A top member of the Islamic militant Hamas group, his deputy and his brother were killed during an Israeli helicopter strike in the West Bank town of Nablus Friday, Palestinian officials and Israel army radio said.

Mahmoud Abu Hanoud was head of Hamas' military wing and was high on Israel's most-wanted list, Hamas officials said. The group declared three days of mourning and called for a general strike throughout the West Bank and Gaza Strip on Saturday as a mark of protest.

Hamas officials initially denied that Abu Hanoud had been hit, but later acknowledged his death.

Also killed was the Hamas leader's deputy, Ayman Hashaykah, and Hashaykah's brother, a lower-ranking Hamas activist.

Their bodies were identified by Palestinian hospital officials, who said they had not yet identified any remains as those of Abu Hanoud.

The Israeli military refused to comment. Earlier reports from Israeli army radio and Palestinian officials said two Hamas members were killed in the attack but did not include Abu Hanoud among them.

The attack occurred on road between Nablus and the town of Jenin. Earlier, Israeli security forces had gone on alert after receiving intelligence that three armed Palestinians were on their way to carry out an attack inside Israel, they said. It was not known if the alert and the attack on the Hamas trio were connected.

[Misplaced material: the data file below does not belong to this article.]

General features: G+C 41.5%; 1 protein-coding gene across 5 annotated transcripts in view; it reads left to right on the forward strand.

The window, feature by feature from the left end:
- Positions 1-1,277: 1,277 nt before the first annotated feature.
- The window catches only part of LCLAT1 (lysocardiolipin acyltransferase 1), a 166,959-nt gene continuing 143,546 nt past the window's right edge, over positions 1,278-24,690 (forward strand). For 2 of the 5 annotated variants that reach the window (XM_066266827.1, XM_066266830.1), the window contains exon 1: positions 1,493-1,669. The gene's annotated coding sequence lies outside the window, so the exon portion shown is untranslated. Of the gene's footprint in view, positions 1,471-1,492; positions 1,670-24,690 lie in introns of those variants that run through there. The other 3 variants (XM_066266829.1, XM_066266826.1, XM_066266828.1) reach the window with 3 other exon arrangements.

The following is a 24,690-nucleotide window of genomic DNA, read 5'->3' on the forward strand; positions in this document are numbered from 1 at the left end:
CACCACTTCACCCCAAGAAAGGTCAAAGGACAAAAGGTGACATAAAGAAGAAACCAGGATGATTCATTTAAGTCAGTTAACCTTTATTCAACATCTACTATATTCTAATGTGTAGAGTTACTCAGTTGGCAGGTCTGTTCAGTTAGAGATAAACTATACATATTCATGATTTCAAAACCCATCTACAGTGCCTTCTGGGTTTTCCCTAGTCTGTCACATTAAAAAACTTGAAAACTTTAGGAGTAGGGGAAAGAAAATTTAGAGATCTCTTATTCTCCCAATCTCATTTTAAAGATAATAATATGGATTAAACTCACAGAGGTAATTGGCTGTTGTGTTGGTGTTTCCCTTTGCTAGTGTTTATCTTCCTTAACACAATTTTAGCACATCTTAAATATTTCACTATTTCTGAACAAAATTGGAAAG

A senior Hamas official has vowed that Israel will suffer a "painful response" for Abu Hanoud's death, Reuters said.

The three Hamas members were among seven Palestinians killed Friday, making it the deadliest day since Oct. 26, when 10 died in clashes with the Israeli military.

Israeli troops shot and killed a 15-year-old Palestinian while dispersing stone throwers in the Gaza Strip refugee camp of Khan Younis, where a day earlier five boys had been killed by what Palestinian police said was a bomb planted by Israeli forces. There were growing demands in Israel that the military make swift disclosure of its investigation into the deaths.

Also in Gaza, a Palestinian taxi driver was killed and three of his seven passengers were wounded when the vehicle came under Israel fire. Two of the wounded were critically hurt with head injuries, doctors said.